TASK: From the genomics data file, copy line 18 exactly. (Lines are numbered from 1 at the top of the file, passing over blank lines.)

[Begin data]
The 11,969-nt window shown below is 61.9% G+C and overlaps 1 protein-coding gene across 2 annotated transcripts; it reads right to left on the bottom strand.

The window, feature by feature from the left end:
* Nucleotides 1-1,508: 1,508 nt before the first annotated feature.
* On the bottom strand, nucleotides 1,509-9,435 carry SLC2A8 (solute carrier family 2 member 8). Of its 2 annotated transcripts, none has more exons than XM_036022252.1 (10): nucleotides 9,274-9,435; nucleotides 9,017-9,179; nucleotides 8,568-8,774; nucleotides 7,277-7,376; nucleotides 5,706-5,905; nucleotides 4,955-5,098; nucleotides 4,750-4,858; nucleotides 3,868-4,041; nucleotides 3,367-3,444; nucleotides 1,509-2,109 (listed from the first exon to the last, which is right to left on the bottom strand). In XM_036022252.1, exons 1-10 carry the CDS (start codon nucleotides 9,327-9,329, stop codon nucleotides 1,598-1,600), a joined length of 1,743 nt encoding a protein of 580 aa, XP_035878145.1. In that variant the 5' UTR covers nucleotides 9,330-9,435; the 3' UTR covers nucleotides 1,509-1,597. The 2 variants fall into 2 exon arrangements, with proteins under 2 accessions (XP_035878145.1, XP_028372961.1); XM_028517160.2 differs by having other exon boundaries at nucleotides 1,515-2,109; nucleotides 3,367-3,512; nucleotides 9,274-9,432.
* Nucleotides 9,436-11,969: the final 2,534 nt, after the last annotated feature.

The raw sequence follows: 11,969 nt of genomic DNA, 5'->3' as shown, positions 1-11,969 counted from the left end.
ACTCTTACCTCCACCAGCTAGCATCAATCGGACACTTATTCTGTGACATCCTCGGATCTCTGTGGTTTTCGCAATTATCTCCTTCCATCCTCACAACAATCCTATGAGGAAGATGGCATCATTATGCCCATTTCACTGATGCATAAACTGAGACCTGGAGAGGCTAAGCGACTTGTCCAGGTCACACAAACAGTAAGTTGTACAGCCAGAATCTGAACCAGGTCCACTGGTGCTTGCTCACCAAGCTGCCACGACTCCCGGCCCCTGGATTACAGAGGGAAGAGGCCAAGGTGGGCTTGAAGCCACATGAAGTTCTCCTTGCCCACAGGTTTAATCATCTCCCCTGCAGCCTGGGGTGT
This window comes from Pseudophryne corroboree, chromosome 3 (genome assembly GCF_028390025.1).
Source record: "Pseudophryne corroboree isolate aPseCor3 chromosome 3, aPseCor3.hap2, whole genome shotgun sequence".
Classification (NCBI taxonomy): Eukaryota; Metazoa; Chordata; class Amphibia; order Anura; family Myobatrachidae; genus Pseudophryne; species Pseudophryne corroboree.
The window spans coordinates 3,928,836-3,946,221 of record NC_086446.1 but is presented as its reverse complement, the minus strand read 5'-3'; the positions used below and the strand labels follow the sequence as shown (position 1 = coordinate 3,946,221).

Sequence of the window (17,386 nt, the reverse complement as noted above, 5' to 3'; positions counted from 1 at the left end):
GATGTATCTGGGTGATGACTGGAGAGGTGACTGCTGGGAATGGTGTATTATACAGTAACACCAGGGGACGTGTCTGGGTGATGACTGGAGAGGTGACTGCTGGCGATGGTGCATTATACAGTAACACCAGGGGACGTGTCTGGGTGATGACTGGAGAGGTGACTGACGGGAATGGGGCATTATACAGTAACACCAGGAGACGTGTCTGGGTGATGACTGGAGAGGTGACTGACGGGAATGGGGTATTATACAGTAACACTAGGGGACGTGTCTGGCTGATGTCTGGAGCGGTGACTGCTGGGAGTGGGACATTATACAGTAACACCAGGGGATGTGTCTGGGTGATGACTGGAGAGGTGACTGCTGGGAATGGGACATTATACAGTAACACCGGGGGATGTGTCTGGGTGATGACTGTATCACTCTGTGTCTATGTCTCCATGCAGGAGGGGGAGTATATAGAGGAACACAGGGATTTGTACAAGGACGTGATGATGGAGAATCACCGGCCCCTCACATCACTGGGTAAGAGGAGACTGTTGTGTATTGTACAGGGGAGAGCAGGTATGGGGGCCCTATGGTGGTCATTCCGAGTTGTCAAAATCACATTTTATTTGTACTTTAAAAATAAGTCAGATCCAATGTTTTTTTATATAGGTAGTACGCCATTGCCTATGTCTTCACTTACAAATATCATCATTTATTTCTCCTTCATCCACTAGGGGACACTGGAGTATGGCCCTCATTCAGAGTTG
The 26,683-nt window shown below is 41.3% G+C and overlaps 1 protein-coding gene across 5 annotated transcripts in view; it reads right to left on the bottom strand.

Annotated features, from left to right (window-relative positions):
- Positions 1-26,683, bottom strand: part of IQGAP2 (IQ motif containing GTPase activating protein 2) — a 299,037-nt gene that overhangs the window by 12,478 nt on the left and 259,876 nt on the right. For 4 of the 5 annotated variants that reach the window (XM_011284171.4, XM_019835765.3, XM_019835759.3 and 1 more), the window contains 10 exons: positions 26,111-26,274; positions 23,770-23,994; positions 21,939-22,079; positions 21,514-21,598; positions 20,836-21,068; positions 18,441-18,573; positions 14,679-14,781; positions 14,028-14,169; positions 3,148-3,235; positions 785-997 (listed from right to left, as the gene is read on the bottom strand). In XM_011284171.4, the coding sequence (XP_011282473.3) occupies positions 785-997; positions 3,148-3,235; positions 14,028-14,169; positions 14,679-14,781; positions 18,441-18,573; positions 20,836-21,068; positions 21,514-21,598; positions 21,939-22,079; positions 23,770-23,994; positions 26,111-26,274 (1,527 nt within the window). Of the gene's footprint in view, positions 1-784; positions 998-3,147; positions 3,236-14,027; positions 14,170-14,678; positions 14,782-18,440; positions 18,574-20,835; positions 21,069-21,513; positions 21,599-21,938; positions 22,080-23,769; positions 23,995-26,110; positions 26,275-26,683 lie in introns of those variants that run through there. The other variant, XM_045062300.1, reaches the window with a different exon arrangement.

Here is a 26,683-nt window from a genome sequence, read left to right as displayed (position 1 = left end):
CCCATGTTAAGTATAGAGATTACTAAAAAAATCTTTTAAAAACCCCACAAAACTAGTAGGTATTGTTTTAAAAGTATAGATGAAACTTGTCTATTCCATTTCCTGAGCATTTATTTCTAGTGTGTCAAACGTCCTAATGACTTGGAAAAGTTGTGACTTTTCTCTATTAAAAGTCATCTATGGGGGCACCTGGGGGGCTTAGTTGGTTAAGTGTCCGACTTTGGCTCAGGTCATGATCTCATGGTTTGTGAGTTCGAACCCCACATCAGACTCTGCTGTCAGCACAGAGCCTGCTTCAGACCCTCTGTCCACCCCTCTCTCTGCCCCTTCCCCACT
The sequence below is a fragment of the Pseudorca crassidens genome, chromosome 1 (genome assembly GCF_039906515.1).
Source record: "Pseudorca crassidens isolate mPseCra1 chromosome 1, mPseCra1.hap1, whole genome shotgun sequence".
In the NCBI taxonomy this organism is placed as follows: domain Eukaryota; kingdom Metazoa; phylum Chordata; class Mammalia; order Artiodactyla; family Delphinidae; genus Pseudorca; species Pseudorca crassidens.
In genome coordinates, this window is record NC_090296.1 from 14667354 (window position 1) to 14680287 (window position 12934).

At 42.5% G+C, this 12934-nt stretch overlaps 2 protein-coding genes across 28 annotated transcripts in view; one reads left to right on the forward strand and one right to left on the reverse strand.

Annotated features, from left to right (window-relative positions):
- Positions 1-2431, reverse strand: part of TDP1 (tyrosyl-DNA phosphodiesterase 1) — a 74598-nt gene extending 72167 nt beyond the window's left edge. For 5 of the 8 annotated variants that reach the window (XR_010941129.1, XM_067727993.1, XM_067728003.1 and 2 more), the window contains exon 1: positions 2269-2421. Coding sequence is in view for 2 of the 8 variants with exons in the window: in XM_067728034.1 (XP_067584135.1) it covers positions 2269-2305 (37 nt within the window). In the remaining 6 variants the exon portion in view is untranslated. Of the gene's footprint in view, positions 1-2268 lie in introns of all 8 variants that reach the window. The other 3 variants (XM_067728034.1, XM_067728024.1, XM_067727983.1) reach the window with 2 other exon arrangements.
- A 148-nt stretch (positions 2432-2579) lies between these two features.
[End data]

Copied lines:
CCCATGTTAAGTATAGAGATTACTAAAAAAATCTTTTAAAAACCCCACAAAACTAGTAGGTATTGTTTTAAAAGTATAGATGAAACTTGTCTATTCCATTTCCTGAGCATTTATTTCTAGTGTGTCAAACGTCCTAATGACTTGGAAAAGTTGTGACTTTTCTCTATTAAAAGTCATCTATGGGGGCACCTGGGGGGCTTAGTTGGTTAAGTGTCCGACTTTGGCTCAGGTCATGATCTCATGGTTTGTGAGTTCGAACCCCACATCAGACTCTGCTGTCAGCACAGAGCCTGCTTCAGACCCTCTGTCCACCCCTCTCTCTGCCCCTTCCCCACT